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Advice please? Mid Life Crisis/Empty Nester Wants to do Season.

 Poster: A snowHead
Poster: A snowHead
Hi. My youngest has just completed her A levels and is off to do a ski season. In a moment of madness - I have decided to do the same ( hopefully in different resort/company).
I am little more mature... 55+. Years of management experience ( marketing - client and agency side); event management; and currently Trustee of a Charity responsible for PR, Marketing and Events in Theatre

I have just done a cooking course with Orchards - and got great feedback. Used to running home and business. Absolutely know what I would expect from a catered chalet experience and have the experience, professionalism and commitment to do an excellent job and be a great customer facing representative for any company. However, my husband does not want to do this - so I am on my own. *help

I do not want the following:

- To share a room w a party animal
- To be treated badly -I am too old and too valuable to take this sort of ****
- To party till all hours - happy to have a drink - but just want to ski as much as possible. I am not a black run/off-pister - I just want to improve and do something for me after years of doing stuff for kids. Want to do an honest days work and deliver a good job - whilst improving my skiing

Any advice re good companies to work for and resorts that might suit me - much appreciated or somebody with similar experiences/mid-life crisis!
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 Obviously A snowHead isn't a real person
Obviously A snowHead isn't a real person
Scott Dunn
https://www.scottdunn.com/luxury-holiday/ski-holidays/ski-chalets-alps

Morgan Jupe
http://www.morganjupe.co.uk/


And also who do you normally book with? They will be catering to your 'tribe' which will make it suitable for you.
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 Well, the person's real but it's just a made up name, see?
Well, the person's real but it's just a made up name, see?
Thanks! Usually Le Ski - so trying them
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No reason you have to work unless funding is critical. Most resorts will have a popular of geezernaires skiing on a retired, semi-retired, career break or remote-working basis.
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 Anyway, snowHeads is much more fun if you do.
Anyway, snowHeads is much more fun if you do.
Not sure how up to date this is site is anymore, but you may find some more info here

http://www.natives.co.uk
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You'll need to Register first of course.
Have a look at SilverSwan recruitment. They tend to deal with higher end companies
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 Then you can post your own questions or snow reports...
Then you can post your own questions or snow reports...
Good stealth CV wink

Here is the reality -- working in the Alps sucks.

Profits are tight. You're pretty much a disposable slave on minimum wage.

All work and no ski.

Instead, you can do a 25-week season in France from Nov to May for £10-15k.

Cash, creditcard, rent your crib, whatevs.

No need to work.

Just ski.

And more free time to party, eat, find a replacement for lazy hubs, and so on.

Good luck.
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 After all it is free Go on u know u want to!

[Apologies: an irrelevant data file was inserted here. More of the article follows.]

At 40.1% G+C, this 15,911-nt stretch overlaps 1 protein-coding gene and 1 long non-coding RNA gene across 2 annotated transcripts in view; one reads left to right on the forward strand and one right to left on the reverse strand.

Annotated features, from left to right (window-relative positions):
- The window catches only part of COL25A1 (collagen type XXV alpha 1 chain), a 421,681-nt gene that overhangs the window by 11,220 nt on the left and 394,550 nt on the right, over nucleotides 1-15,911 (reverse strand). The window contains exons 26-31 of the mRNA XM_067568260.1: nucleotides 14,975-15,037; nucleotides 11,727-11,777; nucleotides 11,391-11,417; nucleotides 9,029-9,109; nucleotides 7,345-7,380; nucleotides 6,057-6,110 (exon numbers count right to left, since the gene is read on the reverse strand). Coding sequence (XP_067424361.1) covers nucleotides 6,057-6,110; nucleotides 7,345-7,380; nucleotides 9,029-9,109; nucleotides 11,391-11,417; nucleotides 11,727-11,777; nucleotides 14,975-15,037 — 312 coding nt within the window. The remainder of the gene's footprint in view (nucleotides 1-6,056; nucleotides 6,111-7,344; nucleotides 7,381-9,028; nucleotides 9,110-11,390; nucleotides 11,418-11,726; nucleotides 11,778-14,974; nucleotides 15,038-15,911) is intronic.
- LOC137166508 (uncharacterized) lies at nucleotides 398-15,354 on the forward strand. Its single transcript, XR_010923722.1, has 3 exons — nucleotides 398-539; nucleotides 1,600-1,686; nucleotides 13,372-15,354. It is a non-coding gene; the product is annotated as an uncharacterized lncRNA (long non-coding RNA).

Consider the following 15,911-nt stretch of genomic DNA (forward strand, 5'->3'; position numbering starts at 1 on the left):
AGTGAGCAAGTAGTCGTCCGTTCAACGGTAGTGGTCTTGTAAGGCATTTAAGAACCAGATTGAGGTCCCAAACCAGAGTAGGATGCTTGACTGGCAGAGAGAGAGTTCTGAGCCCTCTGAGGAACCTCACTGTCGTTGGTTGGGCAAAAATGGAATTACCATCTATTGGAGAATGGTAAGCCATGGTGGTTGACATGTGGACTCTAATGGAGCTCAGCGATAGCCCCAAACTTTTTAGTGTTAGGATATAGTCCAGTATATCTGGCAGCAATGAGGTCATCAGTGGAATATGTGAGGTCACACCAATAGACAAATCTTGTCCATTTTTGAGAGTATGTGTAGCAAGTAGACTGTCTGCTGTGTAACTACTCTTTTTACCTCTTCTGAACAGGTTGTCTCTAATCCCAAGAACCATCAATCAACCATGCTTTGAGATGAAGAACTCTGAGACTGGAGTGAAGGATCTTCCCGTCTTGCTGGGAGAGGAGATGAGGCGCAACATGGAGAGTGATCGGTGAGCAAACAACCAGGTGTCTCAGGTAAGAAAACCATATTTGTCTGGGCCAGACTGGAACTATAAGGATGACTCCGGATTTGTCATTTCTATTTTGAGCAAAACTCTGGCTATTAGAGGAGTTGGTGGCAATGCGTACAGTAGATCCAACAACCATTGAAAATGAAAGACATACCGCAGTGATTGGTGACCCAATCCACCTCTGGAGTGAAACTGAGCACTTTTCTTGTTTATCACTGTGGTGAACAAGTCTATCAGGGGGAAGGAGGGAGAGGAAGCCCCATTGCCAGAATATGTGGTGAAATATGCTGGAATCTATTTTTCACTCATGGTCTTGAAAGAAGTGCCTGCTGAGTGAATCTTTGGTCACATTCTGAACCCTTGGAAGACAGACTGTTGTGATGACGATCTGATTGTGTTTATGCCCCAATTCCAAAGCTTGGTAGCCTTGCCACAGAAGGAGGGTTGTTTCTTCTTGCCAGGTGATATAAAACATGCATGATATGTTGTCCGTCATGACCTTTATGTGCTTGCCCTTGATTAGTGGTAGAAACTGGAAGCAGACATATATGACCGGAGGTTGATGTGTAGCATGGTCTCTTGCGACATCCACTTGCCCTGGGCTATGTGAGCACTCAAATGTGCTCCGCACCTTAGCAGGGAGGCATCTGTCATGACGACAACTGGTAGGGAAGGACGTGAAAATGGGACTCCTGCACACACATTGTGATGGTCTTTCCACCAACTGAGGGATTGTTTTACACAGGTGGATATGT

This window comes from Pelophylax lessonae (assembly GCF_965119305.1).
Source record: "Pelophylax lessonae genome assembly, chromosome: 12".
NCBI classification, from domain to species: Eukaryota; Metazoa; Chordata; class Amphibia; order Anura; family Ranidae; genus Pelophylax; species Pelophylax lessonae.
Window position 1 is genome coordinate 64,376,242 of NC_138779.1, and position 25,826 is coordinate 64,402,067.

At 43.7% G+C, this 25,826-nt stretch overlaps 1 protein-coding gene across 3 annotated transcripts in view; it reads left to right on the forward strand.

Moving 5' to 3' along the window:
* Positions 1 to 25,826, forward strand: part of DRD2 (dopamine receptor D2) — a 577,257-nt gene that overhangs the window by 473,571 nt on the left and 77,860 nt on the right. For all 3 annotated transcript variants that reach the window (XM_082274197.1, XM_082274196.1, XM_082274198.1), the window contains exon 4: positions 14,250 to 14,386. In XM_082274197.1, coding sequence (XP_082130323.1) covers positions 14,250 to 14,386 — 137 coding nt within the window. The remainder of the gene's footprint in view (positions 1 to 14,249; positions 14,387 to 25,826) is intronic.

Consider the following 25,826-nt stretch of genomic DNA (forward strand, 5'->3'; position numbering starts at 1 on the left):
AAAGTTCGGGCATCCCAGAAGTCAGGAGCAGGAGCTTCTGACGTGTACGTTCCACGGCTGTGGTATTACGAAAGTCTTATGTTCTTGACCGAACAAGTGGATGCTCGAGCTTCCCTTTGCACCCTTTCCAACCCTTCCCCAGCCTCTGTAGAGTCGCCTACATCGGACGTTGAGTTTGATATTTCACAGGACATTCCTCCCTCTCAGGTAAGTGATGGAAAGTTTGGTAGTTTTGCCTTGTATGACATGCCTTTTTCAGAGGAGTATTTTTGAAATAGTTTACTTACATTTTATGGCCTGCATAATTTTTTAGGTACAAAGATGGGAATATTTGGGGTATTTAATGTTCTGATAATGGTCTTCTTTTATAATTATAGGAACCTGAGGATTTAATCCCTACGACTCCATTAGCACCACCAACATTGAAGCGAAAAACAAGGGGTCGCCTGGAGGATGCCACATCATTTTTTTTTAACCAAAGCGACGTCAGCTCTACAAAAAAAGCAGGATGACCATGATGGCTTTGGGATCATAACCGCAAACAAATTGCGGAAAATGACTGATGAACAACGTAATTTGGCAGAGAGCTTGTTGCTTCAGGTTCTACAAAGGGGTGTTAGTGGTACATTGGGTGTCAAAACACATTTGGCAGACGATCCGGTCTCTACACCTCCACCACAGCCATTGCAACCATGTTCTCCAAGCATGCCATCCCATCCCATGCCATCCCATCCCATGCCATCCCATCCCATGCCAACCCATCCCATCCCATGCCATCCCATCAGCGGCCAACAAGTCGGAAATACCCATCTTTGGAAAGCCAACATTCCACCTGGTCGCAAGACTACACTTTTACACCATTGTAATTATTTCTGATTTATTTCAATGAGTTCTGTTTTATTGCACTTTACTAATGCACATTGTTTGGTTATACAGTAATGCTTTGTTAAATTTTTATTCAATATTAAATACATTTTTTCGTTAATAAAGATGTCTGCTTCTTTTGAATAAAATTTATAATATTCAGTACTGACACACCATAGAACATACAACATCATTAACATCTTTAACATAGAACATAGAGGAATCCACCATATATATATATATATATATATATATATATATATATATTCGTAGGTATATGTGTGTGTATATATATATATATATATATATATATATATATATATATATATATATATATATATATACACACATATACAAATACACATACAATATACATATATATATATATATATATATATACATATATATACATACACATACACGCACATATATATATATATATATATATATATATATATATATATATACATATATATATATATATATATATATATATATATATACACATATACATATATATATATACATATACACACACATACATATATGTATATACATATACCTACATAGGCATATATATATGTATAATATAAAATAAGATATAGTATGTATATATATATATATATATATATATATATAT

After all it is free Go on u know u want to!
Hah White gold always to the point
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You'll get to see more forums and be part of the best ski club on the net.
"All work and no ski"??? Not too sure about that. Yes you don't get paid much (under the ways most tour ops apply current legislation) but there's plenty of time to ski.

Apply to Le Ski, who often employ 'more mature' staff. Also specialists in the grey market are Silver Ski - they like older staff too.

Have a great time!
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Ski the Net with snowHeads
Thanks all for feedback. Unfortunately I do have to work - Dave of the Marmottes and Whitegold... Sad Sad But hey!...If I win the Lottery tonight - this could all change! Thanks again
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 snowHeads are a friendly bunch.
snowHeads are a friendly bunch.
The last time I stayed with Mountainsun in Les Coches the people running the chalet were similar to you in background and outlook, I think.
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 And love to help out and answer questions and of course, read each other's snow reports.
And love to help out and answer questions and of course, read each other's snow reports.
But do be careful of how much you work.

Unlike 20 year olds who can stay work+ski+party with only 3 hrs of sleep, more "matured" bodies may not last as well. Even some 20 year olds admit they didn't get a lot of skiing in because they're knackered after a full day of work day in and day out.
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 So if you're just off somewhere snowy come back and post a snow report of your own and we'll all love you very much
So if you're just off somewhere snowy come back and post a snow report of your own and we'll all love you very much
@tinabf,

I think lots of chalet operators would love to employ you. Ideally you'd get a smaller chalet (single handed) where you could live in (rather than in a shared apartment). Think you should be able to find that
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 You know it makes sense.
You know it makes sense.
Thanks all - much appreciated
snow conditions     
 Otherwise you'll just go on seeing the one name:
Otherwise you'll just go on seeing the one name: